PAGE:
The Lovers’ Almanac 7 January – The Kiss – art by Albert Bierstadt – Zora Neale Hurston

Dear Muse,  Here is today’s Lovers’ Almanac from Mac Tag dedicated to his muse.  Is there a kiss that did not happen in your life that you regret?  Rhett

The Lovers’ Almanac

Dear Muse,

have never set foot
on the Spanish Steps
but i have knelt
in the dirt at the site
where Buddy Holly died

and i have kissed
a pretty woman
‘neath a lamppost
in the French Quarter

P.S.
happy birthday
you have no idea
how much i miss you
and the kiss
that never happened

© copyright 2018 mac tag/cowboy coleridge all rights reserved

Accordin’ to my friend Jett, dreams come true, sort of.  Due to certain circumstances, Jett is not with the one he longs to be with.  He is reduced to each night fallin’ asleep hopin’ the one he wants will come to him in his dreams.  Last night he was lucky and his dream came true; she came into his dreams.  He told me about the dream and y’all know how we love dreams here at TLA, so we are tryin’ to work that into a poem for a future TLA.  Stay tuned for that.

Meanwhile muse, here is today’s Poem of the Day.  A poem you should remember from our past.

The Kiss

I have known some girls
I wanted to kiss and I did
Before and after the fall
But there was this one girl,

Though I wanted to I did not,
I never kissed at all

Now all the kisses
And the girls that were
Have fallen by the way
But the thought of the kiss
That never was
Haunts me night and day

© copyright 2013 mac tag/Cowboy Coleridge all rights reserved

The Song of the Day is “The Kiss” the theme from the film The Last of the Mohicans.  Disclaimer: We do not own the rights to this song.  No copyright infringement intended.

 

Albert Bierstadt
Bierstadt.jpg

Albert Bierstadt by Napoleon Sarony

Today is the birthday of Albert Bierstadt (Solingen, Rhine Province, Prussia; January 7, 1830 – February 18, 1902 New York City); German-born American painter best known for his sweeping landscapes of the American West.  To paint the scenes, Bierstadt joined several journeys of the Westward Expansion.  Though not the first artist to record these sites, Bierstadt was the foremost painter of these scenes for the remainder of the 19th century.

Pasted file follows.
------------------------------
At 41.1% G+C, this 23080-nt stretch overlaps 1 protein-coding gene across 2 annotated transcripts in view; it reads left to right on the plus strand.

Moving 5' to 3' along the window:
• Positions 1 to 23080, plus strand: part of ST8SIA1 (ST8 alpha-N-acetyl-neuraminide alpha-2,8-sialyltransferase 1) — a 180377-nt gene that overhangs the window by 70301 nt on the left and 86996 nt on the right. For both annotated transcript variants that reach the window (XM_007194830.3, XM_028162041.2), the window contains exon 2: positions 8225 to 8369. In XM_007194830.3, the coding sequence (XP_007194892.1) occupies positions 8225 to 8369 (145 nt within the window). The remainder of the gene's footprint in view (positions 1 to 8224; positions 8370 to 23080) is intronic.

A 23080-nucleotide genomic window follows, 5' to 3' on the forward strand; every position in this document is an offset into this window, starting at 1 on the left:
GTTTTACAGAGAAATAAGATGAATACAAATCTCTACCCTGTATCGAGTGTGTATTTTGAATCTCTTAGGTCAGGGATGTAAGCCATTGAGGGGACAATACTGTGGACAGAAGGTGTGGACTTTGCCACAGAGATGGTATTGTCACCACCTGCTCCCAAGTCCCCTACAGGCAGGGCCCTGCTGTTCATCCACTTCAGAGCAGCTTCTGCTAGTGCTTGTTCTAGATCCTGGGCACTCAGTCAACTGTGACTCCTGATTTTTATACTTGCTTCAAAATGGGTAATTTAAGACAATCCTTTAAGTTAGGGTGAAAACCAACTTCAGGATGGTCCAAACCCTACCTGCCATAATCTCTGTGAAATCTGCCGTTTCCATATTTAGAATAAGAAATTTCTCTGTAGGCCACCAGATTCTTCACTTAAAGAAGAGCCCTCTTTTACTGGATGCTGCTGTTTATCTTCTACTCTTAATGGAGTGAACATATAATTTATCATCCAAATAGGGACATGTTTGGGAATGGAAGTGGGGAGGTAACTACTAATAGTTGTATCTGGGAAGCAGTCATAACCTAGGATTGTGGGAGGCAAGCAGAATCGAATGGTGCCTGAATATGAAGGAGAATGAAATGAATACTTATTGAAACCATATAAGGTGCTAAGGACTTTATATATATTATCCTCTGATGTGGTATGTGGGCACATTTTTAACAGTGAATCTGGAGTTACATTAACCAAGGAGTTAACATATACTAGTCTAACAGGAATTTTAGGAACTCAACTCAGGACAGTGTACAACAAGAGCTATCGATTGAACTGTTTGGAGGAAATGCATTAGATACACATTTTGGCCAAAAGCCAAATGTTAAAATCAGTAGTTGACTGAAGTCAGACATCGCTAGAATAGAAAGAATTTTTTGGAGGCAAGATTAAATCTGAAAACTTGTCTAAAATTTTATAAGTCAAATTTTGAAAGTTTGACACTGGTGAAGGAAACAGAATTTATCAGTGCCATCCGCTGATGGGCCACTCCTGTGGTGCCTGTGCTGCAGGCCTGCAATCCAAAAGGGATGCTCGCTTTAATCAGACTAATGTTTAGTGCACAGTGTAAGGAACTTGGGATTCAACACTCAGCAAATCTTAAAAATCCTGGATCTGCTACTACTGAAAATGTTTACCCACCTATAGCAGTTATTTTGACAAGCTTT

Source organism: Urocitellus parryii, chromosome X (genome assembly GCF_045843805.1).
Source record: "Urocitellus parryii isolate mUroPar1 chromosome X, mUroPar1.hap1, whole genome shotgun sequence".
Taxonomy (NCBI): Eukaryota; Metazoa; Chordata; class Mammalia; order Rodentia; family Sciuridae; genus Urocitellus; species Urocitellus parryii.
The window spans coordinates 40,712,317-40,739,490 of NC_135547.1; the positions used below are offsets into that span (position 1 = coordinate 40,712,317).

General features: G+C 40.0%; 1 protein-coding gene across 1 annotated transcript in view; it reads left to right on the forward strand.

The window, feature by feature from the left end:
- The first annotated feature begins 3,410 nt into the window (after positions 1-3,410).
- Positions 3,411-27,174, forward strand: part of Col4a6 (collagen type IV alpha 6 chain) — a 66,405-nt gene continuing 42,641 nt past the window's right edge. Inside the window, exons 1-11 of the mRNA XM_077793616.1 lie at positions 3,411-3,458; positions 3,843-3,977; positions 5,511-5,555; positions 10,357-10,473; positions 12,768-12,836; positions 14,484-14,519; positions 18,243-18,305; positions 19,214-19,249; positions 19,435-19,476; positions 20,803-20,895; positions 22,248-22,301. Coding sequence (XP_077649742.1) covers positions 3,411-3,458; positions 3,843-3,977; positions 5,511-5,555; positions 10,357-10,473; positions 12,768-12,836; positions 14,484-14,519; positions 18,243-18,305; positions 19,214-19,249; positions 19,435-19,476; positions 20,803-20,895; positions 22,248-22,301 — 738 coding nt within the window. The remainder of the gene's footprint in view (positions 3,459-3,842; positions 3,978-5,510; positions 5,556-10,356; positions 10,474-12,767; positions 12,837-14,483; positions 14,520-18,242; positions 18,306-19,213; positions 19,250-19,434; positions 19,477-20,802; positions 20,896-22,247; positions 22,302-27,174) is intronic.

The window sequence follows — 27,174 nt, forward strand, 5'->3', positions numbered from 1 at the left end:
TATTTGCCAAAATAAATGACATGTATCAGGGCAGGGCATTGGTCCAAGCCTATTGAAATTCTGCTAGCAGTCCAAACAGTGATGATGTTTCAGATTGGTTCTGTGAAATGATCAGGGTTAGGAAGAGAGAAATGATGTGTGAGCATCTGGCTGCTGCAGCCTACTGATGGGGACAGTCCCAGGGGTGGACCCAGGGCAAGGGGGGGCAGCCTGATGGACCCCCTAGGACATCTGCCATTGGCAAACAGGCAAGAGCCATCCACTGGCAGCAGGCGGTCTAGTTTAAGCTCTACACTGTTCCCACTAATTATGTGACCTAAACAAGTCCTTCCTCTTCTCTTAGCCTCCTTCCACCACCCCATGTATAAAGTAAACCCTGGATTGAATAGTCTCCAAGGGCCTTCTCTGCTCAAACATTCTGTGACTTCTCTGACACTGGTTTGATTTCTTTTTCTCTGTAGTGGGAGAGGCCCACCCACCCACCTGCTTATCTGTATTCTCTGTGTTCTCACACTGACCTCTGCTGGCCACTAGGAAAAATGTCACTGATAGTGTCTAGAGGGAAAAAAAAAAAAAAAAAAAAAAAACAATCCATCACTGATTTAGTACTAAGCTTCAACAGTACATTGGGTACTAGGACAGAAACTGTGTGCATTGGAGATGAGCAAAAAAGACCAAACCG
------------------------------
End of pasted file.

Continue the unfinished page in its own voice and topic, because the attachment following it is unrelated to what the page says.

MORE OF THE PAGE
Bierstadt was brought to the United States at the age of one by his parents.  He later studied painting for several years in Düsseldorf.  He became part of the Hudson River School in New York, an informal group of like-minded painters who started painting along this scenic river.  Their style was based on carefully detailed paintings with romantic lighting, sometimes called luminism.  An important interpreter of the western landscape, Bierstadt, along with Thomas Moran, is also grouped with the Rocky Mountain School.

Gallery

Rocky Mountain Landscape, in the White House.

Among the Sierra Nevada Mountains, California (1868), Smithsonian American Art Museum, Washington, DC.

In 1859, Bierstadt traveled westward in the company of Frederick W. Lander, a land surveyor for the U.S. government.  He returned to a studio he had taken at the Tenth Street Studio Building in New York with sketches that would result in numerous finished paintings.  In 1863 he traveled west again, this time in the company of the author Fitz Hugh Ludlow, whose wife he would later marry.

Rosalie Bierstadt, unknown date.
 
Zora Neale Hurston
Hurston-Zora-Neale-LOC.jpg

Hurston between 1935 and 1943

Today is the birthday of Zora Neale Hurston (Notasulga, Alabama; January 7, 1891 – January 28, 1960 Fort Pierce, Florida); American novelist, short story writer, folklorist, and anthropologist.  Of Hurston’s four novels and more than 50 published short stories, plays, and essays, she is best known for her 1937 novel Their Eyes Were Watching God.

Verse 

Their Eyes Were Watching God (1937)

  • Ships at a distance have every man’s wish on board.
    • Ch. 1, p. 9.
  • Janie saw her life like a great tree in leaf with the things suffered, things enjoyed, things done and undone. Dawn and doom was in the branches.
    • C. 2, p. 10.
  • There are years that ask questions and years that answer.
    • Ch. 3, p. 21.
  • Of course he wasn’t dead. He could never be dead until she herself had finished feeling and thinking. The kiss of his memory made pictures of love and light against the wall. Here was peace. She pulled in her horizon like a great fish-net. Pulled it from around the waist of the world and draped it over her shoulder. So much of life in its meshes! She called in her soul to come and see.
    • Ch. 20, p. 193.
  • Bare and bony of comfort and love.
  • I used to climb to the top of one of the huge chinaberry trees, which guarded our front gate, and look out over the world. The most interesting thing that I saw was the horizon. It grew upon me that I ought to walk out to the horizon and see what the end of the world was like.
  • I have the nerve to walk my own way, however hard, in my search for reality, rather than climb upon the rattling wagon of wishful illusions.

 

Mac Tag

Too long a sacrifice

Can make a stone of the heart

W. B. Yeats

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